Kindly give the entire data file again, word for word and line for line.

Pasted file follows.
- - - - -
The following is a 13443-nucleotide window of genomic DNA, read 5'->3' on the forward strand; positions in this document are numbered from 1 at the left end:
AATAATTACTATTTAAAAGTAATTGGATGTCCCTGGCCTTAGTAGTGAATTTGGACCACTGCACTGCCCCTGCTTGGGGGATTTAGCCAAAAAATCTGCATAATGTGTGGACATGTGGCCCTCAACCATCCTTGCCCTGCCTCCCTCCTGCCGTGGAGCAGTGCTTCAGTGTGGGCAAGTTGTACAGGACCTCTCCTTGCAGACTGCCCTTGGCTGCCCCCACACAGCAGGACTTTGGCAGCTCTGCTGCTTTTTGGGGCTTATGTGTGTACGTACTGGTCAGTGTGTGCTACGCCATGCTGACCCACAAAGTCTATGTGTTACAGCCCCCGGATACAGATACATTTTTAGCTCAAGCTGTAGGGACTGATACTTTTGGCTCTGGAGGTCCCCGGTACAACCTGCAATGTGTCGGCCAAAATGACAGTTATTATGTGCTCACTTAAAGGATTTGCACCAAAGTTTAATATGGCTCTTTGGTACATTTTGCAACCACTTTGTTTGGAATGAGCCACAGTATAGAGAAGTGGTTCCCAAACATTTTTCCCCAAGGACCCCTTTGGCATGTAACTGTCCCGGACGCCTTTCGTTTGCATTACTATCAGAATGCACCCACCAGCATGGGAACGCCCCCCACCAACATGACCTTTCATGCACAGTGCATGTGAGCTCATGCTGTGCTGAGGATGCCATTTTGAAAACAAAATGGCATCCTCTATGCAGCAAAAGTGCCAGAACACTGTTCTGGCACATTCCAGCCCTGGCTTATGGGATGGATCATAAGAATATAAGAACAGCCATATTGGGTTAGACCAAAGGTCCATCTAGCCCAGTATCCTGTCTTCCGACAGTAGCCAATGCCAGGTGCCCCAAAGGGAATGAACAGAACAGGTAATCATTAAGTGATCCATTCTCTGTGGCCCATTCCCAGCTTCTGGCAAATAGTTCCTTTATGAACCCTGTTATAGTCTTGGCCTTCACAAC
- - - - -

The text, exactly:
The following is a 13443-nucleotide window of genomic DNA, read 5'->3' on the forward strand; positions in this document are numbered from 1 at the left end:
AATAATTACTATTTAAAAGTAATTGGATGTCCCTGGCCTTAGTAGTGAATTTGGACCACTGCACTGCCCCTGCTTGGGGGATTTAGCCAAAAAATCTGCATAATGTGTGGACATGTGGCCCTCAACCATCCTTGCCCTGCCTCCCTCCTGCCGTGGAGCAGTGCTTCAGTGTGGGCAAGTTGTACAGGACCTCTCCTTGCAGACTGCCCTTGGCTGCCCCCACACAGCAGGACTTTGGCAGCTCTGCTGCTTTTTGGGGCTTATGTGTGTACGTACTGGTCAGTGTGTGCTACGCCATGCTGACCCACAAAGTCTATGTGTTACAGCCCCCGGATACAGATACATTTTTAGCTCAAGCTGTAGGGACTGATACTTTTGGCTCTGGAGGTCCCCGGTACAACCTGCAATGTGTCGGCCAAAATGACAGTTATTATGTGCTCACTTAAAGGATTTGCACCAAAGTTTAATATGGCTCTTTGGTACATTTTGCAACCACTTTGTTTGGAATGAGCCACAGTATAGAGAAGTGGTTCCCAAACATTTTTCCCCAAGGACCCCTTTGGCATGTAACTGTCCCGGACGCCTTTCGTTTGCATTACTATCAGAATGCACCCACCAGCATGGGAACGCCCCCCACCAACATGACCTTTCATGCACAGTGCATGTGAGCTCATGCTGTGCTGAGGATGCCATTTTGAAAACAAAATGGCATCCTCTATGCAGCAAAAGTGCCAGAACACTGTTCTGGCACATTCCAGCCCTGGCTTATGGGATGGATCATAAGAATATAAGAACAGCCATATTGGGTTAGACCAAAGGTCCATCTAGCCCAGTATCCTGTCTTCCGACAGTAGCCAATGCCAGGTGCCCCAAAGGGAATGAACAGAACAGGTAATCATTAAGTGATCCATTCTCTGTGGCCCATTCCCAGCTTCTGGCAAATAGTTCCTTTATGAACCCTGTTATAGTCTTGGCCTTCACAAC